It used to be that suggesting World Trade Organization (WTO) members should negotiate a multilateral agreement on investment would attract incredulous stares. After all, the OECD tried, and failed spectacularly, in the late 1990s. That attempt was widely seen in the developing world as a plot by rich countries to open their markets to multinational corporations, and its failure as successful resistance to western designs. Less well-known is that the multilateral agreement on investment failed primarily because OECD countries could not agree on meaningful provisions.

How the world has changed. Now developing countries account for about a quarter of global FDI (foreign direct investment) outflows and business schools are awash with a burgeoning set of emerging market multinational corporation case studies. A key factor driving these changes has been the continued growth of global value chains, where different parts of a business’s activities – from manufacturing to marketing – take place in different parts of the world. Whereas this used to be a feature of companies in the developed world, there is a rapidly growing trend for businesses in developing countries to take the same approach.

This dynamic impulse gives developing countries a major and growing stake in how their companies are regulated and protected abroad. Combine that with worldwide acceptance of the net benefits that inward FDI brings and it is evident that the political economy of investment protection has changed fundamentally. Now, developed countries and an enlarging group of developing countries have a stake in sound regulation that encourages cross-border investment, whereas recipients of FDI have an enlarging source pool from which to draw.

Unfortunately, the regulation of FDI has not kept pace. The predominant form, bilateral investment treaties, remains unsatisfactory on a number of levels and is not adapted to the world of operating global value chains. For example, many developing countries, and a few developed countries, are not comfortable with international investment arbitration and associated investor-state dispute settlement. Partly as a result of this, regional investment agreements are picking up pace and should be encouraged. However, the overall result will be inherently limited to the regional grouping negotiating the arrangement and, as such, not necessarily suited to the operation of global value chains, which cut across regional groupings.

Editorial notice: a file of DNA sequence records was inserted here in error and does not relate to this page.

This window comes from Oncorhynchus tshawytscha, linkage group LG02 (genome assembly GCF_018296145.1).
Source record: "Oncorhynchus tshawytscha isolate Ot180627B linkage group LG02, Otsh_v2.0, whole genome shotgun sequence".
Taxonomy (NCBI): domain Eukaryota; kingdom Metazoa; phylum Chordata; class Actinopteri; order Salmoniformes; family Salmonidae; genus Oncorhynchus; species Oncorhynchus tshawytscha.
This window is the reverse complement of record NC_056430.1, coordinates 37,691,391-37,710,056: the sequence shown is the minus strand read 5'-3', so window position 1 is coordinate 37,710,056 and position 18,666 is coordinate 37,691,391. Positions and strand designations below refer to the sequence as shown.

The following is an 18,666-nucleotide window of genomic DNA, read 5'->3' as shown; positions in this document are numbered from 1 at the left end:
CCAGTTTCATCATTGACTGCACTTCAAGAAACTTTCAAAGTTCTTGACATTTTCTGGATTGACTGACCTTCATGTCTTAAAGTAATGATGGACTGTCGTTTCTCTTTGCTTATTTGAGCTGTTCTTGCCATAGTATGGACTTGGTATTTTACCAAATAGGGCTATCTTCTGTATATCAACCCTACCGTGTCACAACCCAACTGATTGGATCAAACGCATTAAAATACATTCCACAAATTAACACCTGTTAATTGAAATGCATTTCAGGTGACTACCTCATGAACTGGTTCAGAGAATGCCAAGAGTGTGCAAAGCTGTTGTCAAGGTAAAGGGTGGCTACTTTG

Therefore, multilateral rules to support investment related to the expansion of global value chains are needed. The logical home for such rules is the WTO. The WTO provides a sound platform for the regulation of global trade and has proved to be a bulwark against insurgent protectionism generated by the global economic crisis. The jewel in the crown is the dispute settlement mechanism, which is the envy of many international organizations.

Unfortunately, the WTO’s regulation of investment is patchy at best. Since investment is the flip side of trade, and a crucial vehicle for expansion of global value chains, this is a significant gap in the multilateral rules framework.

Member states need to consider how this could be improved. Given the historical sensitivities on investment regulation, this consideration should begin with establishing a working group under the aegis of the WTO, with a view to airing the issues. It should be complemented by a discussion in the G20 heads of state summit process, since the G20 can task key international organizations to conduct the technical work required to support a negotiating process in the WTO.

Read the Foreign Direct Investment as a Key Driver for Trade, Growth and Prosperity: The Case for a Multilateral Agreement on Investment report.

Author: Peter Draper, Senior Research Fellow at the South African Institute of International Affairs; Member of the World Economic Forum’s Global Agenda Council on Global Trade and FDI

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